Minnesota, we miss you so…

… we are coming home for 10 days.  We will probably be groggy and jet-lagged for a few of those days, but that won’t stop us from seeing you.

We’ll be coming home on the 13th and leaving on the 24th, it is not a lot of time to see everyone and everything, so please be kind and patient.

Mmmm…. Jucy Lucy, we miss you.

What do we want to do on our vacation you ask? Well, we miss our burgers and parks, so we’re kicking off our return with jucy lucy’s at Matt’s bar at 5 (please be prompt if you’re coming- they don’t do reservations there.) Then, we’re off to movies and music in the park at the Walker till we pass out from hugs and jetlag.

We’re gonna get in some baseball, family time including a boat ride to celebrate Patsy’s new book, hang out with the the nieces and nephews, and all that. Oh, and of course we are going to the 1st day of the Great MN get together!

Princess Kay of the milky way

We’re staying with the hostess with the mostess, Jenni Hibberd.  Her place is o the light-rail, hwy 55, which can get us across a chunk of the city pretty darn quick.  We’d love to plan our meet ups to be near the line so we spend our time with you and

The hostess with the mostest

Other than that we’d love to:go tubing on the cannon river, picnic at the Minnehaha Falls, canoe/kayak the chain of lakes,

Just chillin

sit in your backyard and watch the fire pit, run through sprinklers, go to the MIA or history museum, have a drink at a local watering hole, picnic at the lakes/river, and a million other things we can’t think of, but you can.


More PhotoBooth fun

PhotoBooth SuperFriends

August is peak travel season for the US and Korea as both are on summer vacation.  The tickets home were a lot more than we expected.  So, whenever possible, we’d love to go low budget.  Parks, your back yard, n.e. patio bars are all within our budget.

Is there anything you want us to bring home?  Korea really doesn’t know what a souvenir is.  Good luck finding a postcard, snow globe, key ring, or other tchochkies.  But we could bring you green tea,  ramien in strange flavors, Korean candy, berry wine, semi-obscene socks, or K-pop cute stuff .

The zoo animals will be staying with some kind friends who will hug them, squeeze them, and call them George.

FYI: International Drivers Permits

We were once told you can only get your American issued International Driver’s License (IDL) in the States, and can’t renew it if you’re already here. Like many things people say without proof, ‘they’ were wrong.  Here’s how we (legally) drive cars here in Korea without going home for the IDL:

Background information:
International Drivers Permits (IDP) are certificates of your holding a driver’s license in your home country. They are recognized by 70 countries worldwide, and provide you with the equivalent of that country’s license without the need to surrender yours or take tests to acquire a license in that country. This allows you to rent cars, buy cars, and take out insurance. More information on the treaty that created this recognition can be found at this Wikipedia page.

How to get one:

In the USA:
First, you need a driver’s license from your home state. If you’re in the US planning to move to or visit Korea, or any other member nation, you can get an IDP from any American Automobile Association (AAA) location. The cost is about 15 dollars, and all you need is your license and a couple of passport pictures. It took us 15 minutes to get ours.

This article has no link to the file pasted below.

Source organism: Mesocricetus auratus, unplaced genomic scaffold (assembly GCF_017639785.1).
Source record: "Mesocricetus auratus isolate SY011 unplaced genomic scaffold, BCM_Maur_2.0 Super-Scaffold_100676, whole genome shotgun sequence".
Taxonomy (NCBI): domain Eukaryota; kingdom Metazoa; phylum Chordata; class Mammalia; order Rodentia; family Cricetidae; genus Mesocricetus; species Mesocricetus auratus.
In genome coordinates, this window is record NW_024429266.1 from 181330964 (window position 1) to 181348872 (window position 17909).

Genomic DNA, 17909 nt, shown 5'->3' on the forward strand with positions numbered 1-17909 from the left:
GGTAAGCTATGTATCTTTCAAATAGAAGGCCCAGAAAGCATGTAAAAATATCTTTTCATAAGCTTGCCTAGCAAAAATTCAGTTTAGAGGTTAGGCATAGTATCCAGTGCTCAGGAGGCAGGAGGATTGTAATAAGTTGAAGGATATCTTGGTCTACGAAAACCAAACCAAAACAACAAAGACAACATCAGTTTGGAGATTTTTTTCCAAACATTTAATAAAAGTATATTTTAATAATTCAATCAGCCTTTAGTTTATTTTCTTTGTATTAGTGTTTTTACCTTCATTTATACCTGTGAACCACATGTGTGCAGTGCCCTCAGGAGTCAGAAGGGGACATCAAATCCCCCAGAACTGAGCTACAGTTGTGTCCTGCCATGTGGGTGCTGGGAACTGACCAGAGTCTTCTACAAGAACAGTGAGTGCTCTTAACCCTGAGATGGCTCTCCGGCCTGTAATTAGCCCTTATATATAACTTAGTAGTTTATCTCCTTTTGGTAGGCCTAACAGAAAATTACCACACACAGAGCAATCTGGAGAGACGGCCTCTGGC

Outside the USA:
If you’ve been living abroad for more than a year (as we have), your IDP has expired. How to get a new one without a long plane ride? Internet to the rescue! I renewed my permit using a form downloaded from the National Automobile Club, at this website: http://www.thenac.com/idp_faqs.htm I downloaded the form, filled it out, and sent it back with passport pictures. They charge a large fee (70 dollars US) to ship it overseas, so to avoid this, put a friend’s name on the application and have them ship it to you.

You need to send a signed photocopy of your US license, two passport photos, and payment information (Check or credit card). To protect against fraud, they do not provide online applications. The envelope left Korea, was processed, the license was sent to my (Mike’s) dad’s house, he sent it to Korea regular shipping, and we had the license in hand 3 weeks later. Easy-peasy.

It was a really simple form that took a minute to fill out, and we had it back in 3 weeks.  It is really easy to get around in Korea with the bus/train service, but we can’t bring the dog on buses and it is a pain to bring him on the trains.  It is so much easier to go camping with a large dog when we rent a car.

There are other websites online that will provide IDP’s, as a simple Google search will return. However, there are only two organizations endorsed by the US Department of state to issue the IDP: AAA and the National Auto Club. Beware imitations.

Other options:
You can also get a Korean driver’s license.  You need to go to the embassy in Seoul or Busan in person and have your US issued license verified.  Then you can take the document and the license to a Korean DMV and take the driver’s exam. That would have required several days off of work for us to go to Seoul  for document A and to Naju for the test.  All in all, the IDL was faster and has the same effect. Plus, we’re not sure what effect that has on getting your driver’s license back when you return to the states. You’d probably need to call your home state’s DMV for that information.